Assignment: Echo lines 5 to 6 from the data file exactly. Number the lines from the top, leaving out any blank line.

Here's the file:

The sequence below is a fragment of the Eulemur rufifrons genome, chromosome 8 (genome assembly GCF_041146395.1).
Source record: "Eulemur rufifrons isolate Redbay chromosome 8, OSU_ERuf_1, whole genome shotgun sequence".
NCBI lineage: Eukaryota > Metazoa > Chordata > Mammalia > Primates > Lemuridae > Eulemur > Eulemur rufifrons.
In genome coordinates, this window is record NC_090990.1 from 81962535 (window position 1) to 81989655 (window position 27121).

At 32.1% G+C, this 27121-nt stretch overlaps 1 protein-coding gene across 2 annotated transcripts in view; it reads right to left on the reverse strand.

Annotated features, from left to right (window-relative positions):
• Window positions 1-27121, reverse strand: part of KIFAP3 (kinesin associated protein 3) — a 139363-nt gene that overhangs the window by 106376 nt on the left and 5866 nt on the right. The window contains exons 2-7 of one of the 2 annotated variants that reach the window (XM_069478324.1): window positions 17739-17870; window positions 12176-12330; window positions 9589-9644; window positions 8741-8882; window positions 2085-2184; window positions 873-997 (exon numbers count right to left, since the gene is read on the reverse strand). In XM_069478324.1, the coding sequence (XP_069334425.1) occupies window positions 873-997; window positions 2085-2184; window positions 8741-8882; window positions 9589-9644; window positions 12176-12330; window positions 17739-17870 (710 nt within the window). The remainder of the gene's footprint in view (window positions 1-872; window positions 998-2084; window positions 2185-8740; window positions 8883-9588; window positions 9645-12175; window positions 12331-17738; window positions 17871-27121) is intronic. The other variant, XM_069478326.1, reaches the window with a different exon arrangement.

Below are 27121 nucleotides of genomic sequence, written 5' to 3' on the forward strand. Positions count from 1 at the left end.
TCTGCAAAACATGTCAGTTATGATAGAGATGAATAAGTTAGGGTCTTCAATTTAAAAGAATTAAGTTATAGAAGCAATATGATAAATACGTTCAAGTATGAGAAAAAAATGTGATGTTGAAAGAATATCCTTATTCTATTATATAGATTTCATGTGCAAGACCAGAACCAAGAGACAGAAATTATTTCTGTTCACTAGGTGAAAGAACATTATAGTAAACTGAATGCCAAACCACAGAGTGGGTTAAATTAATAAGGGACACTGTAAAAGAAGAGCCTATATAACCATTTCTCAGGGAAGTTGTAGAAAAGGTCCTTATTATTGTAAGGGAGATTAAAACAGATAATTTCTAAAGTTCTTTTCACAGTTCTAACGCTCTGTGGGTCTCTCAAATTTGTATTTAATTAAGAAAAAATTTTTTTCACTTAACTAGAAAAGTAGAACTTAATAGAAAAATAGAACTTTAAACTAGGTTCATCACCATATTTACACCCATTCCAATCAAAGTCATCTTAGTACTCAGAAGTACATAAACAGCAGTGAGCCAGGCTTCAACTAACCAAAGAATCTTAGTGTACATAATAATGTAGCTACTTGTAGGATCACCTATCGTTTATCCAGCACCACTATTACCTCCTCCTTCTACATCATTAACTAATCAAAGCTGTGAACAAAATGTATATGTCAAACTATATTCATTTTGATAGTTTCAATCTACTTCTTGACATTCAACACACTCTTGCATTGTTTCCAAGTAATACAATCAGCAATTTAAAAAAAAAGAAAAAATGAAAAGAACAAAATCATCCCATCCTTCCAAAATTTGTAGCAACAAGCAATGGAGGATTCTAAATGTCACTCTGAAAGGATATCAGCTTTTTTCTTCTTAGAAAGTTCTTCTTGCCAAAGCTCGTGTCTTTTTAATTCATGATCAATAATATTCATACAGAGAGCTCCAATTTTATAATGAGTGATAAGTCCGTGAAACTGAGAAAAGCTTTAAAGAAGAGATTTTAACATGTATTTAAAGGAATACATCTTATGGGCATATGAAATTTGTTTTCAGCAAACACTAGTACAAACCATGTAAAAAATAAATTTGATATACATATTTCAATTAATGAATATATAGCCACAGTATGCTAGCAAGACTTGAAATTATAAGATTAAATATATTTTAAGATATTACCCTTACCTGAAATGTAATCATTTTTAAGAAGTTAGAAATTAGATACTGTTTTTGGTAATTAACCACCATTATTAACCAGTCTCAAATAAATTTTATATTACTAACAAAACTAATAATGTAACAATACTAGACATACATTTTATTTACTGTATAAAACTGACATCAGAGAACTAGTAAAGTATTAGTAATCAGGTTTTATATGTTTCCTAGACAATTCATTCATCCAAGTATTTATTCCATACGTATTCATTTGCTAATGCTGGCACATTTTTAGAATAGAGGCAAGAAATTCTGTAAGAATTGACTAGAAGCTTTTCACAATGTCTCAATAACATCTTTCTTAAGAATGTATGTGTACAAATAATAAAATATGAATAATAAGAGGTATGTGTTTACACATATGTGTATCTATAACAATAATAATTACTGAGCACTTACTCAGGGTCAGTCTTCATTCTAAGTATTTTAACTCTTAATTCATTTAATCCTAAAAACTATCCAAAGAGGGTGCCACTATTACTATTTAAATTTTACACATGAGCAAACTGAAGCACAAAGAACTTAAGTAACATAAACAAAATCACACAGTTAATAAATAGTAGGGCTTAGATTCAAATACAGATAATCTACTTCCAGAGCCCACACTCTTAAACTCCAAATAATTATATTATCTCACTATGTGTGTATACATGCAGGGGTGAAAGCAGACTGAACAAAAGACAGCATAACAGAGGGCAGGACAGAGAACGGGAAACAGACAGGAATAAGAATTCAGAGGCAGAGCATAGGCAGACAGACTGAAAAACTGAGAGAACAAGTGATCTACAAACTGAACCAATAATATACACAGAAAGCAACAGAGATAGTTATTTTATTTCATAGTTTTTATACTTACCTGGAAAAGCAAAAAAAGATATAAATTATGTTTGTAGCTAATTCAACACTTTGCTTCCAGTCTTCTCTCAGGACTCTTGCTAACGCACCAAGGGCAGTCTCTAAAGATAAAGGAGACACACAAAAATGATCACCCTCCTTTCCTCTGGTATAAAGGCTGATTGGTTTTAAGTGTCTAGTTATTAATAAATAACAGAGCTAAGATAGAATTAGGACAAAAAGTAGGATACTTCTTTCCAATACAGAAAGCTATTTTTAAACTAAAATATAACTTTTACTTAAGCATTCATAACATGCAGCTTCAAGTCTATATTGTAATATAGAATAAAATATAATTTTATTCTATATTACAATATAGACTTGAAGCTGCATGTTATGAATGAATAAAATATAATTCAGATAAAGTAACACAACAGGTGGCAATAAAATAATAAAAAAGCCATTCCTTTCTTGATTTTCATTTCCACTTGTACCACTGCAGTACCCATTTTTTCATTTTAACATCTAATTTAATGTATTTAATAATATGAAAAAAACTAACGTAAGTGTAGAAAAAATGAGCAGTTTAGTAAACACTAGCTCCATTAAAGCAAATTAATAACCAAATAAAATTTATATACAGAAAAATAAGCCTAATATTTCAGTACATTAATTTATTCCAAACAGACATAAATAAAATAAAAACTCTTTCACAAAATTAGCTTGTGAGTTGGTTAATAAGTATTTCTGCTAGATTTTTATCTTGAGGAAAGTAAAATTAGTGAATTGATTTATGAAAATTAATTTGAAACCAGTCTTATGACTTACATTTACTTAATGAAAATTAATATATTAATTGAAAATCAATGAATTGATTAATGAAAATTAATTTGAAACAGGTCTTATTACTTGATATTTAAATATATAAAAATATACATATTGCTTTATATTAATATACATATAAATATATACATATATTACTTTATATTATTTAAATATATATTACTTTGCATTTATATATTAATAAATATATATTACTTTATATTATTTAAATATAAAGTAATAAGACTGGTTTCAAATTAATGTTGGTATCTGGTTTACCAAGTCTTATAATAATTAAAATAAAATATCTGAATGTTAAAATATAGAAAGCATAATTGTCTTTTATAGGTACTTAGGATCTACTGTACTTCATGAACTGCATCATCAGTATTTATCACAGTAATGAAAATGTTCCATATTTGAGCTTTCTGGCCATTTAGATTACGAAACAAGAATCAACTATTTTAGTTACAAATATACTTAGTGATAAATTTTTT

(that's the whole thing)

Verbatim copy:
At 32.1% G+C, this 27121-nt stretch overlaps 1 protein-coding gene across 2 annotated transcripts in view; it reads right to left on the reverse strand.

Annotated features, from left to right (window-relative positions):